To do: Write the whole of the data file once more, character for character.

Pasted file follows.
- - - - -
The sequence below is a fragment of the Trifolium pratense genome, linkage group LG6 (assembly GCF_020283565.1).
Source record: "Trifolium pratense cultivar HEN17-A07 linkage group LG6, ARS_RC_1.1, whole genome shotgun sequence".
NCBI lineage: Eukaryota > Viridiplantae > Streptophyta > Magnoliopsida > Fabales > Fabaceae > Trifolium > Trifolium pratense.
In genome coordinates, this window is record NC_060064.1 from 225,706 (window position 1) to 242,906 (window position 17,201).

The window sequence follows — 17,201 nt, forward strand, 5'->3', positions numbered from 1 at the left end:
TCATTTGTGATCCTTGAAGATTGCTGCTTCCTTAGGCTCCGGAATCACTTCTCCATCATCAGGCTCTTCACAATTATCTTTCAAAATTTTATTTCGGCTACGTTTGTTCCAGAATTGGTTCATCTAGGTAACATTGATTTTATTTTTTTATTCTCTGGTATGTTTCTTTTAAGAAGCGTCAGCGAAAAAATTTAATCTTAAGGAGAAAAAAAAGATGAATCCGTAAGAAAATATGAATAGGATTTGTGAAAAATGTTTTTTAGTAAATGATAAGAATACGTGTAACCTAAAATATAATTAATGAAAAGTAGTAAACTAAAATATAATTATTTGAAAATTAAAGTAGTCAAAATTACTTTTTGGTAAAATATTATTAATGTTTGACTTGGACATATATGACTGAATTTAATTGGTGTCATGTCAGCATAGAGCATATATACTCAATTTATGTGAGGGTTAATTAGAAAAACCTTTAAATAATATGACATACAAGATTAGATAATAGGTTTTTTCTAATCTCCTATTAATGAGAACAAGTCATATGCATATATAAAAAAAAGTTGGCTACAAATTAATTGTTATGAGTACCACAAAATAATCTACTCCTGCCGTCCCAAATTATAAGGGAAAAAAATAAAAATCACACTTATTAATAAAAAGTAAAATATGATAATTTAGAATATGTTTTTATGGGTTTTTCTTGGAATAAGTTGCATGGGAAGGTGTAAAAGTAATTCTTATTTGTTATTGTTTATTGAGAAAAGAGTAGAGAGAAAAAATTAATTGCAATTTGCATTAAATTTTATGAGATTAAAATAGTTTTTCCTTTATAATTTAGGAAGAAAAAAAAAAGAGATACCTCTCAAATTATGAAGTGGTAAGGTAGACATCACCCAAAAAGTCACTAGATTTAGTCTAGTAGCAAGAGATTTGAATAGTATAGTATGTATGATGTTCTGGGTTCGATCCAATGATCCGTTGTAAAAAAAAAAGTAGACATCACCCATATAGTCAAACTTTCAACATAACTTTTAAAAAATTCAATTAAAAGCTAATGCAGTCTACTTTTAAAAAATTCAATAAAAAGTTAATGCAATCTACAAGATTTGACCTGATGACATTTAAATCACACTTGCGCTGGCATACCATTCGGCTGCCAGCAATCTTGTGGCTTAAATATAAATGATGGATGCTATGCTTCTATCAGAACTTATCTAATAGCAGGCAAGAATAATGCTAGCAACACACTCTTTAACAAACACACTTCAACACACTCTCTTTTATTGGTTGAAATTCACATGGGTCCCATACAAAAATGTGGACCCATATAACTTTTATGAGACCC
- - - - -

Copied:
The sequence below is a fragment of the Trifolium pratense genome, linkage group LG6 (assembly GCF_020283565.1).
Source record: "Trifolium pratense cultivar HEN17-A07 linkage group LG6, ARS_RC_1.1, whole genome shotgun sequence".
NCBI lineage: Eukaryota > Viridiplantae > Streptophyta > Magnoliopsida > Fabales > Fabaceae > Trifolium > Trifolium pratense.
In genome coordinates, this window is record NC_060064.1 from 225,706 (window position 1) to 242,906 (window position 17,201).

The window sequence follows — 17,201 nt, forward strand, 5'->3', positions numbered from 1 at the left end:
TCATTTGTGATCCTTGAAGATTGCTGCTTCCTTAGGCTCCGGAATCACTTCTCCATCATCAGGCTCTTCACAATTATCTTTCAAAATTTTATTTCGGCTACGTTTGTTCCAGAATTGGTTCATCTAGGTAACATTGATTTTATTTTTTTATTCTCTGGTATGTTTCTTTTAAGAAGCGTCAGCGAAAAAATTTAATCTTAAGGAGAAAAAAAAGATGAATCCGTAAGAAAATATGAATAGGATTTGTGAAAAATGTTTTTTAGTAAATGATAAGAATACGTGTAACCTAAAATATAATTAATGAAAAGTAGTAAACTAAAATATAATTATTTGAAAATTAAAGTAGTCAAAATTACTTTTTGGTAAAATATTATTAATGTTTGACTTGGACATATATGACTGAATTTAATTGGTGTCATGTCAGCATAGAGCATATATACTCAATTTATGTGAGGGTTAATTAGAAAAACCTTTAAATAATATGACATACAAGATTAGATAATAGGTTTTTTCTAATCTCCTATTAATGAGAACAAGTCATATGCATATATAAAAAAAAGTTGGCTACAAATTAATTGTTATGAGTACCACAAAATAATCTACTCCTGCCGTCCCAAATTATAAGGGAAAAAAATAAAAATCACACTTATTAATAAAAAGTAAAATATGATAATTTAGAATATGTTTTTATGGGTTTTTCTTGGAATAAGTTGCATGGGAAGGTGTAAAAGTAATTCTTATTTGTTATTGTTTATTGAGAAAAGAGTAGAGAGAAAAAATTAATTGCAATTTGCATTAAATTTTATGAGATTAAAATAGTTTTTCCTTTATAATTTAGGAAGAAAAAAAAAAGAGATACCTCTCAAATTATGAAGTGGTAAGGTAGACATCACCCAAAAAGTCACTAGATTTAGTCTAGTAGCAAGAGATTTGAATAGTATAGTATGTATGATGTTCTGGGTTCGATCCAATGATCCGTTGTAAAAAAAAAAGTAGACATCACCCATATAGTCAAACTTTCAACATAACTTTTAAAAAATTCAATTAAAAGCTAATGCAGTCTACTTTTAAAAAATTCAATAAAAAGTTAATGCAATCTACAAGATTTGACCTGATGACATTTAAATCACACTTGCGCTGGCATACCATTCGGCTGCCAGCAATCTTGTGGCTTAAATATAAATGATGGATGCTATGCTTCTATCAGAACTTATCTAATAGCAGGCAAGAATAATGCTAGCAACACACTCTTTAACAAACACACTTCAACACACTCTCTTTTATTGGTTGAAATTCACATGGGTCCCATACAAAAATGTGGACCCATATAACTTTTATGAGACCC